Some strategies for generating cash from patents are well-known. For example, divesting non-core technology the company has pivoted away from is common practice. Some tech companies additionally leverage their patent portfolios in licensing efforts. Both strategies help to shift the perception that the IP Department is just a cost center and relieves some of the short-term pressure often applied by management. However, patent monetization through these avenues is not available to a large number of companies. Licensing creates a slew of complications, not the least of which is disrupting the vendor and partner ecosystem, and patent divestment can be a difficult proposition for a tech company with an eye on technology expansion. But an often-under-utilized strategy that growing tech companies should implement is to leverage their IP in partner and vendor negotiations.

Creating value from IP is often seen as only about licensing and divestment, but the reality is that it’s extremely difficult for the large majority of companies. A much more powerful way to utilize IP is as an asset in broader business dealings. The strength of this tactic isn’t to take a threatening approach, but quite the opposite. Helping potential partners and vendors understand the value in creating a shared ecosystem can help create premiums by adding weight to agreements made during final negotiations. This is clearly an art, and we have seen as many variations as we have deal structures, but the underlying key to success is always a clearly quantified and an early patent assessment. Setting out the value of a portfolio at the start of a deal, even if some of the assets are only tangentially related, is essential for maximizing upside. Even plans for IP growth can be extremely valuable and have often tipped the balance in a delicate negotiation.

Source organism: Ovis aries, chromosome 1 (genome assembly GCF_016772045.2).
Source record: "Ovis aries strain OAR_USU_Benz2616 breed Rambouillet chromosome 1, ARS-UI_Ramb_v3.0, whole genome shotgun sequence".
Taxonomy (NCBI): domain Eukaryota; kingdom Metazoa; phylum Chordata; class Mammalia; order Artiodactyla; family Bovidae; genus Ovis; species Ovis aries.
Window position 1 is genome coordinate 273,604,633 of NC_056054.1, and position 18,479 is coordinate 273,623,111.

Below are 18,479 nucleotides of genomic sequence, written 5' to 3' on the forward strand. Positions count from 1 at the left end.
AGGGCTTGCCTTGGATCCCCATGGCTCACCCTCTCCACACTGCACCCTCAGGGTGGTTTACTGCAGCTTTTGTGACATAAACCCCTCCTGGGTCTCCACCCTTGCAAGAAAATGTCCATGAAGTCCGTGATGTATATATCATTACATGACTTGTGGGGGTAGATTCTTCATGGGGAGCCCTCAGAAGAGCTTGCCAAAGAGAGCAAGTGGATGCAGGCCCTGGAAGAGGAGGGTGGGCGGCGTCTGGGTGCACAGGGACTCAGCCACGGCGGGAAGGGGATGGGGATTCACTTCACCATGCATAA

For example, in recent discussions between two medical software companies negotiating the specifics of creating and releasing a joint product to the market, our client was having a difficult time getting favorable terms on a few items important to them—two in particular. The two sides were a small percentage apart on the agreed distribution of value that would be allocated to each company from the product’s success. Our client wanted a 60-40% split, while the other company wanted an even 50-50% split of revenue. Additionally, since our client’s company was investing the majority of the engineering personnel into the development project, retaining the intellectual property themselves was important to them. With some guidance, the CEO congenially introduced their modest but growing portfolio of 15 issued U.S. patents and applications into the discussions. Through showing the unique value of their patents and agreeing to offer a broad non-exclusive license, our client was able to retain all rights to the newly developed IP and received agreement on a 57-43% split of revenue, a percentage allocation much closer to their desired position.

Rather than letting IP sit on the shelf until it must be enforced, smart tech companies regularly utilize their IP as an asset in broader business dealings. It can create considerable value for the company; value that is sometimes tangible and trackable, and other times is hard to quantify, but the positive business effects are observable.


Plan Ahead

The most creative tactics for increasing the patent budget always involve managing up. The first and most obvious step is arming upper management with patent data. A good starting point is compiling litigation data in your market space and the litigation history of your competition. The purpose isn’t to create FUD (Fear Uncertainty and Doubt) within upper management, but instead to present a realistic picture of the tendencies of the competition and help crystalize in their minds why an increased budget may be required, if not now, then in the future. (It shouldn’t need to be said, but the affect a good understanding that IP-leverage can have even on day-to-day decisions is often far under-appreciated outside the IP domain.) A patent landscape study comparing your portfolio to the size and strength of the competition is another good starting point—this is easily managed, inexpensive, and can be done in partnership with outside expertise.